Laminar Flow of Blood in Vessels. When bloodflows at asteady rate through a long, smooth blood vessel, it flows in streamlines, with each layer of blood remaining the same distance from the vessel wall. Also, the central most portion of the blood stays in the center of the vessel. This type of flow is called laminar flow or stream-line flow, and it is the opposite of turbulent flow, whichis blood flowing in all directions in the vessel and continually mixing within the vessel, as discussed subsequently.
Parabolic Velocity Profile During Laminar Flow. When laminar flow occurs, the velocity of flow in the center of the vessel is far greater than that toward the outer edges. This is demonstrated in Figure 14–6. In Figure 14–6A, a vessel contains two fluids, the one at the left colored by a dye and the one at the right a clear fluid, but there is no flow in the vessel. When the fluids are made to flow, a parabolic interface develops between them, as shown 1 second later in Figure 14–6B; the portion of fluid adja-cent to the vessel wall has hardly moved, the portion slightly away from the wall has moved a small distance, and the portion in the center of the vessel has moved a long distance. This effect is called the “parabolic profile for velocity of blood flow.”
The cause of the parabolic profile is the following:The fluid molecules touching the wall barely move because of adherence to the vessel wall. The next layer of mol-ecules slips over these, the third layer over the second, the fourth layer over the third, and so forth. Therefore, the fluid in the middle of the vessel can move rapidly because many layers of slipping molecules exist between the middle of the vessel and the vessel wall; thus, each layer toward the center flows progressively more rapidly than the outer layers.
Turbulent Flow of Blood Under Some Conditions. When the rateof blood flow becomes too great, when it passes by an obstruction in a vessel, when it makes a sharp turn, or when it passes over a rough surface, the flow may then become turbulent, or disorderly, rather than streamline (see Figure 14–6C). Turbulent flow means that the blood flows crosswise in the vessel as well as along the vessel, usually forming whorls in the blood called eddy cur-rents. These are similar to the whirlpools that onefrequently sees in a rapidly flowing river at a point of obstruction.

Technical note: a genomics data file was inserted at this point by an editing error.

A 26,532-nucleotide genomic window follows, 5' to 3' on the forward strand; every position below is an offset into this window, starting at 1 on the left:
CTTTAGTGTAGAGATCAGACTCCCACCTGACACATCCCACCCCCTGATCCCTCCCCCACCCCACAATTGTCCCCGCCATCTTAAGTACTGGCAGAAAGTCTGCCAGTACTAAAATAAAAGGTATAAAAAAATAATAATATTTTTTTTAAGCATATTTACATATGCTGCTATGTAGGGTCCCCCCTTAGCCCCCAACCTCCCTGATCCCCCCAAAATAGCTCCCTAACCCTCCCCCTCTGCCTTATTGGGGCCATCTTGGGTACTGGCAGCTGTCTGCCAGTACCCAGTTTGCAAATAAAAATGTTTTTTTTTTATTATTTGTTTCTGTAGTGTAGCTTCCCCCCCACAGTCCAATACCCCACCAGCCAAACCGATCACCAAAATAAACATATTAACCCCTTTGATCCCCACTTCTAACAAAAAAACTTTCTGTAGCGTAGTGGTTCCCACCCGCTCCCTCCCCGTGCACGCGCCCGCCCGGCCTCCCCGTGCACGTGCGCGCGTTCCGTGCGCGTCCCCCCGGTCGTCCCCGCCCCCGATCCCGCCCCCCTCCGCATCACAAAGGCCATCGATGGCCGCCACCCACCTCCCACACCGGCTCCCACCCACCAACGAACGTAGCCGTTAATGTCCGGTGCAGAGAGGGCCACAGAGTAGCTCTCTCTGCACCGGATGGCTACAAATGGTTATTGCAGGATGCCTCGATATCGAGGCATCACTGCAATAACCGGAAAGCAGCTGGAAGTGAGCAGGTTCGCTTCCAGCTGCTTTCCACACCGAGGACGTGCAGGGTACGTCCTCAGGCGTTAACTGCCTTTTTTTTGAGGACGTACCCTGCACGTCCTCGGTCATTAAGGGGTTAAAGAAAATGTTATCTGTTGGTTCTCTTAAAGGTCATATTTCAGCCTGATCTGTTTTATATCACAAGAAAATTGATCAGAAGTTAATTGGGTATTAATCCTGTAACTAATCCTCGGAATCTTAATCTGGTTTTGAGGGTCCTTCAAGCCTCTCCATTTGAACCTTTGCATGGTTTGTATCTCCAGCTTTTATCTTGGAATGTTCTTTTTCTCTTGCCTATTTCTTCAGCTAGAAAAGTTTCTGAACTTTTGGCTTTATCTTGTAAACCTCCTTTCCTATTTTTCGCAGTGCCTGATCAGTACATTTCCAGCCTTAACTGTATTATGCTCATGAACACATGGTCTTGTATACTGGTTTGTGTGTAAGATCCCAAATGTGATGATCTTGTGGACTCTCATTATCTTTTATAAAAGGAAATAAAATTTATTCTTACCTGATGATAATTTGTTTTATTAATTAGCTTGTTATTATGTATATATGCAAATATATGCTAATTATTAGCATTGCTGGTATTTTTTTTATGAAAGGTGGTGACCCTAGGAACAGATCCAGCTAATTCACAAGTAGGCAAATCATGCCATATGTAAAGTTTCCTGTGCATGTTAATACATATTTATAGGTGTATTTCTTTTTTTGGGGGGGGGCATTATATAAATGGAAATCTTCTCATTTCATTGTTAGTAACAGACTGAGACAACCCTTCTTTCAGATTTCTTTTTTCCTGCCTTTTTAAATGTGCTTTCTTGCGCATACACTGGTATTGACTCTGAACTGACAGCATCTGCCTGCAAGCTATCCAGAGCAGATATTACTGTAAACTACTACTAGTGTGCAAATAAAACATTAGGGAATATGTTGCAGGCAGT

When eddy currents are present, the blood flows with much greater resistance than when the flow is stream-line because eddies add tremendously to the overall friction of flow in the vessel.
The tendency for turbulent flow increases in direct proportion to the velocity of blood flow, the diameter of the blood vessel, and the density of the blood, and is inversely proportional to the viscosity of the blood, in accordance with the following equation:
where Re is Reynolds’ number and is the measure of the tendency for turbulence to occur, n is the mean velocity of blood flow (in centimeters/second), d is the vessel diameter (in centimeters), ρ is density, and h is the vis-cosity (in poise). The viscosity of blood is normally about 1/30 poise, and the density is only slightly greater than 1. When Reynolds’ number rises above 200 to 400, turbulent flow will occur at some branches of vessels but will die out along the smooth portions of the vessels. However, when Reynolds’ number rises above approx-imately 2000, turbulence will usually occur even in a straight, smooth vessel.
Reynolds’ number for flow in the vascular system even normally rises to 200 to 400 in large arteries; as a result there is almost always some turbulence of flow at the branches of these vessels. In the proximal portions of the aorta and pulmonary artery, Reynolds’ number can rise to several thousand during the rapid phase of ejection by the ventricles; this causes considerable tur-bulence in the proximal aorta and pulmonary artery where many conditions are appropriate for turbulence:(1) high velocity of blood flow, (2) pulsatile nature of the flow, (3) sudden change in vessel diameter, and (4) large vessel diameter. However, in small vessels, Reynolds’ number is almost never high enough to cause turbulence.